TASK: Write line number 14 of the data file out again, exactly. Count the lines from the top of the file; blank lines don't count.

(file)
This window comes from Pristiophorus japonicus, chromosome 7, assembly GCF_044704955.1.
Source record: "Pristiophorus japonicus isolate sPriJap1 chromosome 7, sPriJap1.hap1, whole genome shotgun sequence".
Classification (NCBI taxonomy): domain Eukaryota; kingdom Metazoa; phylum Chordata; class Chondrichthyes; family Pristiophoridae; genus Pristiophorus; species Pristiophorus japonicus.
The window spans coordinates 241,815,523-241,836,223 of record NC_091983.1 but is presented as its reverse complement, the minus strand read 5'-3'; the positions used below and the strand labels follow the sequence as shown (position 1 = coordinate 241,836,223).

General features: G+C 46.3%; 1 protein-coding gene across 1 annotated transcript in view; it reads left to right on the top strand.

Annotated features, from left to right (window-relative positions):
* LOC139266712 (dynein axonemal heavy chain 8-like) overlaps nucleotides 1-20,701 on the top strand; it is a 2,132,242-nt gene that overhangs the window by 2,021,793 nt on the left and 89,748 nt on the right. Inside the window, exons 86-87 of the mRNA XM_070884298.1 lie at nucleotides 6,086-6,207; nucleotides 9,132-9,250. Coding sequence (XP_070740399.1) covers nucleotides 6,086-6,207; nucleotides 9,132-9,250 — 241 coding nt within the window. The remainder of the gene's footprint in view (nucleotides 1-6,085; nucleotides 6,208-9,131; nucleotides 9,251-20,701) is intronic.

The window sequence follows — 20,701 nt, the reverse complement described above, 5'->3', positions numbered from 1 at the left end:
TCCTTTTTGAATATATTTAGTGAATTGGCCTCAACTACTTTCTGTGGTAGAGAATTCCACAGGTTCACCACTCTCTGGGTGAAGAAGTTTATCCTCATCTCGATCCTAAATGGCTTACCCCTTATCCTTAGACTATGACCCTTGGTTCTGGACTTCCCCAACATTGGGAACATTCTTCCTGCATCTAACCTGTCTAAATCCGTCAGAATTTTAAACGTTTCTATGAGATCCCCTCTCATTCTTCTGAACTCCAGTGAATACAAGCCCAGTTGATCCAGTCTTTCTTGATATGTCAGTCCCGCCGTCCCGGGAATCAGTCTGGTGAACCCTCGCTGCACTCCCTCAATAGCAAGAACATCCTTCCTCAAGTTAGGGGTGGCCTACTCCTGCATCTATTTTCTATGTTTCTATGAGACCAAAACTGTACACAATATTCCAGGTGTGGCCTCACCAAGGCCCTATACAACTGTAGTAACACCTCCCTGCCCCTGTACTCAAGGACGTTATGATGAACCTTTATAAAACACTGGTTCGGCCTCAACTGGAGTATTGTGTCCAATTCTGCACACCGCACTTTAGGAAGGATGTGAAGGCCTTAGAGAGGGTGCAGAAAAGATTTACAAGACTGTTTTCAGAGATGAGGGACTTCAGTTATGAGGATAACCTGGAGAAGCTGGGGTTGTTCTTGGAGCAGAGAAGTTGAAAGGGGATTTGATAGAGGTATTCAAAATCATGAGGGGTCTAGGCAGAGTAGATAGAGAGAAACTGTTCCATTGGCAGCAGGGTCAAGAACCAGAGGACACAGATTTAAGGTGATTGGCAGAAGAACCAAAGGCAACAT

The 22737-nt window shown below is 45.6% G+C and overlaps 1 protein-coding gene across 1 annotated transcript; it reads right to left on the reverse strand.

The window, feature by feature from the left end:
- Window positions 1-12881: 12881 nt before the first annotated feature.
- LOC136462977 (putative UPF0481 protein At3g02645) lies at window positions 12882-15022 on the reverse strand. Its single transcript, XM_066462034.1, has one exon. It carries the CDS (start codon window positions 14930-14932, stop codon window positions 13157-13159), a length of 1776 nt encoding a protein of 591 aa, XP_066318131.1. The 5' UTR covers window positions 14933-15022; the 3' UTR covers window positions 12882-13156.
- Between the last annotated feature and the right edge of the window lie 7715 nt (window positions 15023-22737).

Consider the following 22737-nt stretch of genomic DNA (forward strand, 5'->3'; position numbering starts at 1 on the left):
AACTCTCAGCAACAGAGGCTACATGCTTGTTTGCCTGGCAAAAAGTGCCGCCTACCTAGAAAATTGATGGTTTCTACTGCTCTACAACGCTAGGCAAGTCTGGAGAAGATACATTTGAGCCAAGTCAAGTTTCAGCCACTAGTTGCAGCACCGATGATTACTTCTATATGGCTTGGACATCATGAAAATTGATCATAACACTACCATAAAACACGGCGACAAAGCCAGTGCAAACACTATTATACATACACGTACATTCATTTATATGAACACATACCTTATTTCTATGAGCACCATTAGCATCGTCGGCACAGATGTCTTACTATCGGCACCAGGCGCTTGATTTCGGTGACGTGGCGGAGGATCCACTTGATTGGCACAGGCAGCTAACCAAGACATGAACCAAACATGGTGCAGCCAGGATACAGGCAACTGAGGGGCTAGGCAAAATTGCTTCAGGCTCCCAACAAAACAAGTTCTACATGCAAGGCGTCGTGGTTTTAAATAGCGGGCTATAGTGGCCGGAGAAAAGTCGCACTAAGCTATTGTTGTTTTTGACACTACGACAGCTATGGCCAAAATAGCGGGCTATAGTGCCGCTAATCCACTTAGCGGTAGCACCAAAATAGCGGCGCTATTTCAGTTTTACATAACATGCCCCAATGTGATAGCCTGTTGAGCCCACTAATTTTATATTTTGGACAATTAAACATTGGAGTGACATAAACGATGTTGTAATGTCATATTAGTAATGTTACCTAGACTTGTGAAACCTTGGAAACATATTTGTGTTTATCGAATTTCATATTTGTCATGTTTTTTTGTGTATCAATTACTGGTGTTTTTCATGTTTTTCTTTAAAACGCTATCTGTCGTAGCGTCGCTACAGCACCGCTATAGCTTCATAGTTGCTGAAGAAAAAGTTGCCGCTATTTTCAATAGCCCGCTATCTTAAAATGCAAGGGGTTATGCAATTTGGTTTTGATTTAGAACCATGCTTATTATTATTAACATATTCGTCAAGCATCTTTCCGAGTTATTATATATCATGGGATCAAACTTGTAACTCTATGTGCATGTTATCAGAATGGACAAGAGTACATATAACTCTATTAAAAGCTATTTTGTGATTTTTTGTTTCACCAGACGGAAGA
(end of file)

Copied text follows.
- Between the last annotated feature and the right edge of the window lie 7715 nt (window positions 15023-22737).